Keychain uses AES 256 encryption for stored passwords. That should be secure, but as I mentioned above, there might be reasons to be cautious. Given the recent press about how government agencies have compromised encryption used by many Internet businesses, I would much rather use a tool that uses an open source implementation of any other strong encryption than AES.
A final concern is that Apple propagates passwords across all your Apple platforms. Your computer, phone and tablet all use the same stored password file. What happens if your portable device is stolen? How to you change passwords, without syncing the new passwords to the lost device? How securely protected is the encrypted passwords file on the lost device?
As password managers go, Apple's Keychain is arguably quite good. I would prefer to see it default to a “real” password instead of a 4 digit PIN, and to offer guidance on creating good passwords. I would prefer that it offered a true open source, secure, verifiable encryption process, that can be shown not to have been compromised with a back door or other designed-in weakness. I would prefer that it offer a choice not to be propagated via the cloud, but instead to use a secure, encrypted flash drive. Oh, wait, Apple's portable devices do not have a port that can accept a flash drive! Ouch!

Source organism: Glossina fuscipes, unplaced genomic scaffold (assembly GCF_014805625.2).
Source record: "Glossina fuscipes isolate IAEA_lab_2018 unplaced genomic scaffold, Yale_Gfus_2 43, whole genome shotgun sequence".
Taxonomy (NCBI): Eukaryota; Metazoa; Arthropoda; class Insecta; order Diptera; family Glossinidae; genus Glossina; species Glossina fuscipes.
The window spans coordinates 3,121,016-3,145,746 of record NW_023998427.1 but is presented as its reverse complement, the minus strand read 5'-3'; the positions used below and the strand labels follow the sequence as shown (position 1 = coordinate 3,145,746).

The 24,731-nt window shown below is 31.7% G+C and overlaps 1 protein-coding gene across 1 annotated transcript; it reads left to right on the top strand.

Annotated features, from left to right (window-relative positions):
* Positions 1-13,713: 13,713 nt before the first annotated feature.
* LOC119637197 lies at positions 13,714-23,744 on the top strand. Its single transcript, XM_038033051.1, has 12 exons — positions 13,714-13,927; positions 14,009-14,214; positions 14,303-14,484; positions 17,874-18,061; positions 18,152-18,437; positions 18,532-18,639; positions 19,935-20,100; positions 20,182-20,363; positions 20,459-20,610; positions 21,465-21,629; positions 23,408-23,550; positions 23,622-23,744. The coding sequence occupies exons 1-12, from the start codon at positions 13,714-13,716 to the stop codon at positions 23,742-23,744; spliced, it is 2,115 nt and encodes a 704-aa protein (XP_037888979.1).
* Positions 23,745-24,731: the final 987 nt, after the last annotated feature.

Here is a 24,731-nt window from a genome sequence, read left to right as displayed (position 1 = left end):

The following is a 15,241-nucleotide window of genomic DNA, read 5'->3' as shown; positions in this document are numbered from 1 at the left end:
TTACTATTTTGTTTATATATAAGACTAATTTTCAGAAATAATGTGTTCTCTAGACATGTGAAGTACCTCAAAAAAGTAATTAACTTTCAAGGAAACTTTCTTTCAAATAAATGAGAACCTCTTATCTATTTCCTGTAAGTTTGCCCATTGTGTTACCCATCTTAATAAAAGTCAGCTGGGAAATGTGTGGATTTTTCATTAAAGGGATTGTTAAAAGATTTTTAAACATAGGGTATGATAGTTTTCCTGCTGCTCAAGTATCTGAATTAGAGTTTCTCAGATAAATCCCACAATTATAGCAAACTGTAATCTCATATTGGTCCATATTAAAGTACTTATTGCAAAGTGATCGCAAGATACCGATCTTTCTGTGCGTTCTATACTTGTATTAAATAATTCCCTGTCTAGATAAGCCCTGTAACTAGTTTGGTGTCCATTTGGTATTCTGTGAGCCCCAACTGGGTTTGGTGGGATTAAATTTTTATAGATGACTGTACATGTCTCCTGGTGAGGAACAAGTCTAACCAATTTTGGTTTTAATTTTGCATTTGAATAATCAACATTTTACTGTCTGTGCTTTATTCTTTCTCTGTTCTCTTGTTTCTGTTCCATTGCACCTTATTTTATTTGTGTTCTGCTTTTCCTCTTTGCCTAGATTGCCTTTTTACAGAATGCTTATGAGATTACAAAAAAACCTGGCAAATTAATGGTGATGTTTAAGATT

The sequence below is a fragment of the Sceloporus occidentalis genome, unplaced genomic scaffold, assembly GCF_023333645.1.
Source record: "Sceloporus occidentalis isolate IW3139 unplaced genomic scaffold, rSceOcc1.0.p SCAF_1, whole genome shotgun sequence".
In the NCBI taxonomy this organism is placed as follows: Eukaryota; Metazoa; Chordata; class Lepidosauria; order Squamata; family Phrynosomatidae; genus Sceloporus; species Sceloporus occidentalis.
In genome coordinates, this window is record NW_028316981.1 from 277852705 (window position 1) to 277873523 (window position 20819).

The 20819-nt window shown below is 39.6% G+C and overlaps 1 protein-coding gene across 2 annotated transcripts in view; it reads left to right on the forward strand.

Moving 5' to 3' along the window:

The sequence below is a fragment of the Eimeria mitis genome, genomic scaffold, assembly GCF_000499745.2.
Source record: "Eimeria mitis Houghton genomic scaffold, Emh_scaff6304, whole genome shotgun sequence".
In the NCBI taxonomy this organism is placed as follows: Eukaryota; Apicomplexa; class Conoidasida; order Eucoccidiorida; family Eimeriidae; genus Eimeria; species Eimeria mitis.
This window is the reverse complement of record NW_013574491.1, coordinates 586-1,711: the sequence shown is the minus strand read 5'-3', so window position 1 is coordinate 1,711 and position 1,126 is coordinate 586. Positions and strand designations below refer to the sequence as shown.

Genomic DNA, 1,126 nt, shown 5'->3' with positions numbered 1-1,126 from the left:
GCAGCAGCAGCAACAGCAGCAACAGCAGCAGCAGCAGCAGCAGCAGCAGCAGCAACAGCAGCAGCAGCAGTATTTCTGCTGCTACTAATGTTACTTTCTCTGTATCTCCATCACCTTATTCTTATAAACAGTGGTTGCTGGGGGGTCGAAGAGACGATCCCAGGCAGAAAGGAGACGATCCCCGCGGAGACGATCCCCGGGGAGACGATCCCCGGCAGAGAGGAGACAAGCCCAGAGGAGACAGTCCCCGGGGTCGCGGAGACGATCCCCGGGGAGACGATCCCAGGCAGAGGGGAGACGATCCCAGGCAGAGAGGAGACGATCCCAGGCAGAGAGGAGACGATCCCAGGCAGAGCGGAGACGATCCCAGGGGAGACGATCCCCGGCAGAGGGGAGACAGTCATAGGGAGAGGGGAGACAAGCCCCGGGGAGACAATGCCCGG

I still prefer my approach of creating and using passwords via a methodology that can be easily remembered, and not relying on any password managers or other such supports. If I absolutely must record them somewhere, I would do so on a USB Key that is designed for such service. Kingston's DataTraveler Vault Privacy 3.0 is an example of a very secure drive that is inherently encrypted and which will lock itself and reformat, destroying the data therein after 10 failed attempts to access. These are a little pricey, but the cheapest versions are around $35, not an unreasonable price. Another solution is to simply use an ordinary flash drive, and encrypt it using TrueCrypt.